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Antikuarin

Simply put, antiquarianism represents the investigation of the ancient past. Antiquarianism traces its
roots back to the second century BC, when figures such Marcus Terntius Varro established antiquarianism
as an aspect of Roman intellectual life (Momigliano 288). From the fifteenth century to the seventeenth
century, antiquarianism progressed and expanded to a peak level of activity during the eighteenth
century. The Enlightenment’s progressive thinking led countries to search for a strong sense of national
identity. As the contemporary desire to establish a nation’s identity and pride grew in Europe, so did
antiquarianism. Antiquarianism defines the investigation conducted by scholars on the ancient world
through texts and materials. Described as an important forerunner of the modern historical sciences,
antiquarianism collected raw material from which narratives of history were derived. Antiquarianism has
the ability to verify the events of history with material derived from evidence (Sweet). Antiquaries used a
collection of textual remains and objects to investigate and interpret (Jenkins 168).The study focused
with particular attention on manuscripts, ancient artifacts and historical sites. Antiquaries reconstructed
the culture of the ancient past, reproducing their interpretation of the ancient culture’s religion, law, and
clothing etc. The progressive eighteenth century created change, and antiquarianism as a study
highlighted the ongoing changed. The processes of loss and extinction of culture troubles audiences, and
as a result, the retrieval of the past becomes necessary. By collecting antiquities, antiquarianism captures
the past by collecting the material that helps solidify the disappearing culture. By possessing the ancient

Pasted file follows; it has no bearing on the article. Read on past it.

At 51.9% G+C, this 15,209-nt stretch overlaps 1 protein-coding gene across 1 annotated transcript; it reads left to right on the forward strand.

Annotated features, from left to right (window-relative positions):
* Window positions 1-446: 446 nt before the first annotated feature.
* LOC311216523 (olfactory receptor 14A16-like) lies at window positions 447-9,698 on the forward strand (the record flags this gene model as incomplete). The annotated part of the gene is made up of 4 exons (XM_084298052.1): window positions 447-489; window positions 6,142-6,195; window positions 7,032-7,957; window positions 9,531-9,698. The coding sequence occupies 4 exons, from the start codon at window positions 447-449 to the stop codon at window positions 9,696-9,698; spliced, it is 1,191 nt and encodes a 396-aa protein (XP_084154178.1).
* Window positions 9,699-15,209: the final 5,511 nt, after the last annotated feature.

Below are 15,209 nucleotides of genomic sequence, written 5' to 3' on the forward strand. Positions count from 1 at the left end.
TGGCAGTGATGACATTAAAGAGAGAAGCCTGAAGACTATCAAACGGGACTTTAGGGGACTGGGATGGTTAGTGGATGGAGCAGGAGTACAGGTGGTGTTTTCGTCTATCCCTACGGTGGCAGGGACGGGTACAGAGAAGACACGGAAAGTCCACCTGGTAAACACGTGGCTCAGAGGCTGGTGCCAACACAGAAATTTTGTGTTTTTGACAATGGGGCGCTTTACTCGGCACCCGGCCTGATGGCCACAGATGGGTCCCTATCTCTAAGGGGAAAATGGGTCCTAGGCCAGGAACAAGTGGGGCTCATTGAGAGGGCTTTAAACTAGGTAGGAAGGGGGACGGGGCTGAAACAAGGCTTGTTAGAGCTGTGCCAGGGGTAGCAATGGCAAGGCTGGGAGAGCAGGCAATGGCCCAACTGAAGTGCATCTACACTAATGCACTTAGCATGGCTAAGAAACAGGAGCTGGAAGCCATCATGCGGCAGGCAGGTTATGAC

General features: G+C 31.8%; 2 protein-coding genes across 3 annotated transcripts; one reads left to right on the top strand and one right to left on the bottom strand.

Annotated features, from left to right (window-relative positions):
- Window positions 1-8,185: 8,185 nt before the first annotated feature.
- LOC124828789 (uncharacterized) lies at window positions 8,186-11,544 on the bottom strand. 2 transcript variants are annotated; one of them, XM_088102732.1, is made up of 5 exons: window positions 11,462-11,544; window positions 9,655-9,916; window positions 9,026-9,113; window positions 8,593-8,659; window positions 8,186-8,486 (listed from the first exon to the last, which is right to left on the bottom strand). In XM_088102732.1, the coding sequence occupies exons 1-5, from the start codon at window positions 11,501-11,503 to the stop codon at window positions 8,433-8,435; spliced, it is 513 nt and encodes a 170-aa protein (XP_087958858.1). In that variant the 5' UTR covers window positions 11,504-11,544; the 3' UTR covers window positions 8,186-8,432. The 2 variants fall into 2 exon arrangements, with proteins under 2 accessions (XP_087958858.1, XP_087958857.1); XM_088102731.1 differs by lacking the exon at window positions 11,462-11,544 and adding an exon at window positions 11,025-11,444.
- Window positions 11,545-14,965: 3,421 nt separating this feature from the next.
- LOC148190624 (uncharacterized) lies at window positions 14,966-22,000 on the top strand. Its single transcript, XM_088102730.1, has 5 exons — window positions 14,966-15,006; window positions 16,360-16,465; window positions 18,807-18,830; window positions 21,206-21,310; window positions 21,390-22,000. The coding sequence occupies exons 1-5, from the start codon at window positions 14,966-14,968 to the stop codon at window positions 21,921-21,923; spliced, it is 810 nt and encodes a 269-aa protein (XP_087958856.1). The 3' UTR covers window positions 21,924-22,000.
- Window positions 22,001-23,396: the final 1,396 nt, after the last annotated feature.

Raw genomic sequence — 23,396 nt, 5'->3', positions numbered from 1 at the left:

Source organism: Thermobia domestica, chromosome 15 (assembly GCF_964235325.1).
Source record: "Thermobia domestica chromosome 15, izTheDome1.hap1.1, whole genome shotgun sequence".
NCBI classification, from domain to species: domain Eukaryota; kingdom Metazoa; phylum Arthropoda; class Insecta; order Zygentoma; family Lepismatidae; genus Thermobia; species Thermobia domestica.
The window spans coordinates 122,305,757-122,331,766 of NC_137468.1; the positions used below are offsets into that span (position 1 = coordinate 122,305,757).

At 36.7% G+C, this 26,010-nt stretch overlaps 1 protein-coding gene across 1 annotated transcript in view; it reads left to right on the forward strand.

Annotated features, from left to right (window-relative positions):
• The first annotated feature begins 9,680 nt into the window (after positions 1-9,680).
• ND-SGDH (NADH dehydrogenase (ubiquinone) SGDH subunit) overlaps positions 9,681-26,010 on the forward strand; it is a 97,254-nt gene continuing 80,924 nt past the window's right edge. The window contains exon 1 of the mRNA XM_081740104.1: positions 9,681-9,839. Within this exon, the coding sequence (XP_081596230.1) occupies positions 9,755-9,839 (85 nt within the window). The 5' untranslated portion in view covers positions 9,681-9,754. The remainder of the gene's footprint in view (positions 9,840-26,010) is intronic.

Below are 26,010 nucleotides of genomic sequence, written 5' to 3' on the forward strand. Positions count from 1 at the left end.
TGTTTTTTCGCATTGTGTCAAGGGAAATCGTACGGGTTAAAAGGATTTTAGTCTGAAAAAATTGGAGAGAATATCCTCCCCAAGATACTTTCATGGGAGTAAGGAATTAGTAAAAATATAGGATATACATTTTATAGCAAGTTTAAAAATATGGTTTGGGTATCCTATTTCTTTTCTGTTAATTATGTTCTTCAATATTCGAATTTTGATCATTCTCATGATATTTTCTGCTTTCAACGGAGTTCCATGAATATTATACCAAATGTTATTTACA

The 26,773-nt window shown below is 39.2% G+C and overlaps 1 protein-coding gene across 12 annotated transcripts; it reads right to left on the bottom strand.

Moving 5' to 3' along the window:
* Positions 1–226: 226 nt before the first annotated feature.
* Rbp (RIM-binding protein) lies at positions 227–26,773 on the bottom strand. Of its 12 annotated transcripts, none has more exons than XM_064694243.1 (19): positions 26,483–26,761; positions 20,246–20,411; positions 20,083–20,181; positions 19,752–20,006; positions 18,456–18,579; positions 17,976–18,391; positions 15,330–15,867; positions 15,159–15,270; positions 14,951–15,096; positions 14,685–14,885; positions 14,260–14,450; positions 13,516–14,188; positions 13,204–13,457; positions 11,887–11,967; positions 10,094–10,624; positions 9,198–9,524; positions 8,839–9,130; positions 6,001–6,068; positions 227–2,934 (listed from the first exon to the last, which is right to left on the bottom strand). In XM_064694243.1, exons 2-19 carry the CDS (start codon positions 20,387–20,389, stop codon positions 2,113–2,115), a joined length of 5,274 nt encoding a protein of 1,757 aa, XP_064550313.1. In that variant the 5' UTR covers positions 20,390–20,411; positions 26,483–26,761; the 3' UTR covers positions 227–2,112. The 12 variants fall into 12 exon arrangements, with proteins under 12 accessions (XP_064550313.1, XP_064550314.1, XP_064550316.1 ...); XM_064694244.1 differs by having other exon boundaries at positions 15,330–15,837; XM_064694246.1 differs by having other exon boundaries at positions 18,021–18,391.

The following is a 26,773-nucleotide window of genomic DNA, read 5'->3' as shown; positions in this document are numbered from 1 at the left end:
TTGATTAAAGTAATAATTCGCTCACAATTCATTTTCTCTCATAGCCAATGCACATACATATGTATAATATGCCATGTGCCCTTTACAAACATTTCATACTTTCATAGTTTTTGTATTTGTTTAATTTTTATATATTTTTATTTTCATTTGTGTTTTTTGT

artifacts and textual remains, remnants of the ancient culture allow for the culture to continue to
exist. Eighteenth century Scotland helps capture the larger themes existing in Europe that created a
demand for antiquarianism and encouraged antiquaries to examine the past. After the Union of
Parliaments, antiquarianism addressed the growing desire to understand the nation, and its identity
within the newly British context. (Dunnigan 87). Antiquaries investigated the ancient past in attempts to
understand the country’s past. By understanding Scotland’s past, antiquaries could distinguish what was
shared and what was British (Dunnigan 88). The collected artifacts and textual remains give concreteness
to a country’s cultural history. Scotland’s emphasis and use of antiquarianism to help secure a national
identity in a newly British context provides an example of what European countries were doing during the
progressive times of the eighteenth century.

Antiquaries during their investigations embarked on an “endeavor to capture


universal knowledge” (Jenkins). During the seventeenth century, philologists,
lawyers and doctors also practice antiquarianism . As a fashionable
engagement in the eighteenth century, antiquarianism was practice by the
wealthy and educated. However, in the eighteenth century, as travel
commercialized and geographical knowledge grew, the social range of
antiquaries expanded to the general public (Miller). From the fifteenth